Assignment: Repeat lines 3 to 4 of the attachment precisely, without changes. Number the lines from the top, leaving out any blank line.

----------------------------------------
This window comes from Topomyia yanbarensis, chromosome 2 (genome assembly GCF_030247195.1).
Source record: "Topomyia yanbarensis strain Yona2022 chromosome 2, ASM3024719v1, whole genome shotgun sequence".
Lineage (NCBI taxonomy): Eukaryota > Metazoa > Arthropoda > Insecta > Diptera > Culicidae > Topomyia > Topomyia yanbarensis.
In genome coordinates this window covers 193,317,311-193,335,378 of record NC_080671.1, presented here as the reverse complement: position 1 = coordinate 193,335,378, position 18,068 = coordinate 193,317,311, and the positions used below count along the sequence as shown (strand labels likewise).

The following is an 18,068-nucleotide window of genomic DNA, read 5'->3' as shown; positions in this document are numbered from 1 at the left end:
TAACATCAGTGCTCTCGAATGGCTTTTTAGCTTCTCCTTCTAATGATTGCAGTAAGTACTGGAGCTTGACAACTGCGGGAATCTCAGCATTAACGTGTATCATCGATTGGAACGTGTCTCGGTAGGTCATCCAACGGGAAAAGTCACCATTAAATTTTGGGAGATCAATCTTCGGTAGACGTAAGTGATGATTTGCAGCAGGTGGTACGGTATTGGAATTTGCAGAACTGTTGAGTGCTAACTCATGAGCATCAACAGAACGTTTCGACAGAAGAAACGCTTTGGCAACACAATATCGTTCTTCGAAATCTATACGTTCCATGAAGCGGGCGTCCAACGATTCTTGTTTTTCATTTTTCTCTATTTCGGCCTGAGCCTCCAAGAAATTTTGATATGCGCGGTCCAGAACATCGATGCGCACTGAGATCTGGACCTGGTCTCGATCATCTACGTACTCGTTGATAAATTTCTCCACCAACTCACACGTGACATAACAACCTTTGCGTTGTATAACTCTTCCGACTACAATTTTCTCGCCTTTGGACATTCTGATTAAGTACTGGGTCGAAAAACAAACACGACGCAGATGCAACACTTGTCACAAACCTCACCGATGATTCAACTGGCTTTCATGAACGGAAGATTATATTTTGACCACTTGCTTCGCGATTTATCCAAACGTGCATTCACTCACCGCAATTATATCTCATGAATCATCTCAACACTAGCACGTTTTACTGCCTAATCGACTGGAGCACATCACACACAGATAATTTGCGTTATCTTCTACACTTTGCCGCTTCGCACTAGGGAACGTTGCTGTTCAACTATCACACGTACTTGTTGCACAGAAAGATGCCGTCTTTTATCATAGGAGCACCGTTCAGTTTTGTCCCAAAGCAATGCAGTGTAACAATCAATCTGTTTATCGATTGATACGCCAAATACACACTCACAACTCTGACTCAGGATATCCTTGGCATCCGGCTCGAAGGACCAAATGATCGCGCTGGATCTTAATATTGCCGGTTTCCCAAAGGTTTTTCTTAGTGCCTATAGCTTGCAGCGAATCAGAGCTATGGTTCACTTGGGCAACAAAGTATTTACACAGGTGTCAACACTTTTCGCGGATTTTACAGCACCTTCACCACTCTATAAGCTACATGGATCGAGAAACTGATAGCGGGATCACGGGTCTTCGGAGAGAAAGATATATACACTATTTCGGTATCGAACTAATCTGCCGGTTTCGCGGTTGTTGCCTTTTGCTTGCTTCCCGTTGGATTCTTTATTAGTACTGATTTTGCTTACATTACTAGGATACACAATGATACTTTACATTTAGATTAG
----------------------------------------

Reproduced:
Lineage (NCBI taxonomy): Eukaryota > Metazoa > Arthropoda > Insecta > Diptera > Culicidae > Topomyia > Topomyia yanbarensis.
In genome coordinates this window covers 193,317,311-193,335,378 of record NC_080671.1, presented here as the reverse complement: position 1 = coordinate 193,335,378, position 18,068 = coordinate 193,317,311, and the positions used below count along the sequence as shown (strand labels likewise).